January 2010

Today’s Dilbert comic is a bit too realistic…

Screen shot 2010-01-30 at 7.39.50 AM.png

Well, we didn’t get much of a bounce on Monday… that doesn’t bode well for the overall direction of the markets.

I ran some quick vol-by-price charts, and thought I would share. We’ve dropped 5% back into a pretty good congestion zone. A lot of shares have traded near current prices… We could very well wobble around in this range for a while yet. (chart source)


And here’s the longer term (3 year) chart:


Looks like there is some bigger price gravity between 800-900 and back up around 1450. There are compelling arguments for going in either direction, so be careful with your commitments in one direction or the other.

Here’s the “real” reason the market swooned at the end of last week… Goldman’s date for pricing their stock bonuses…

A humorous interlude demonstrates how the Administration’s quick-fire plans to punish Wall Street have in fact benefited firms such as Goldman which are increasingly paying bonuses in stock. As Bloomberg reports, Goldman priced the share bonus at Firday’s Goldman closing price of $154.12, which represents an 8.1% two-day slide in the stock price, in essence awarding Goldman employees with a comparably higher number of shares. With Goldman already trading at $157, or nearly 2% higher from Friday, Goldmanites have also locked in a short-term capital appreciation to boot.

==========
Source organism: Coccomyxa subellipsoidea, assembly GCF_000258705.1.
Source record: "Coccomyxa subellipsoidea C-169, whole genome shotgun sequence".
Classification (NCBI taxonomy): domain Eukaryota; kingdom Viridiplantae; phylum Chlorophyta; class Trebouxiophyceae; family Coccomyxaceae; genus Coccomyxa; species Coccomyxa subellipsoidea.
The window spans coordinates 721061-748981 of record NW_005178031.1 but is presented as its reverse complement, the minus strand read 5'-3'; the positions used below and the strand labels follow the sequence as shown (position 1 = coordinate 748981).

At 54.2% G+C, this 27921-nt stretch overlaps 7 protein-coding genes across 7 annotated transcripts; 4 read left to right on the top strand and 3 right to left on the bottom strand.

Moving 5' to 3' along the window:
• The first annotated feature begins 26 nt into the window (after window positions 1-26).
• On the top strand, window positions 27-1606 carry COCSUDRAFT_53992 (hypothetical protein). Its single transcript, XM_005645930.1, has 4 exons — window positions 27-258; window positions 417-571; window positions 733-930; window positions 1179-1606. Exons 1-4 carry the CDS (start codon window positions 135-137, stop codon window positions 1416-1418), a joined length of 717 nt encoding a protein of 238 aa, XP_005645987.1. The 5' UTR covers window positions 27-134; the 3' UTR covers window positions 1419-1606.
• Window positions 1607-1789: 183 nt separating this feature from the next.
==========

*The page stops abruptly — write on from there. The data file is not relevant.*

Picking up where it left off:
From ZeroHedge.

In case anyone isn’t aware of the percentages, the last two days wiped out (and then some) all the gains so far in 2010.

While the S&P has only dropped 5%, it has happened in only 3 days.

I’m positioned for a bounce Monday morning, the three day drop is “too far too fast”. But I don’t expect a bounce to last.

And I consider this the warning shot that good times are over. If there is a bounce, it will likely be short lived. Then we can expect to see lower highs and lower lows… basically a return to a bear market.

When I make observations like this, I like to identify what would indicate that my analysis was incorrect. In this case, if the S&P is able to crawl back above 1150… especially if it is able to do so on higher volume.

Side Note: It’s worth commenting that 1150 was just a hair over a 50% retracement from 1576 all the way down to 666 (the 50% level was actually 1121).

From the Daily Reckoning… I for one am disheartened by this chart.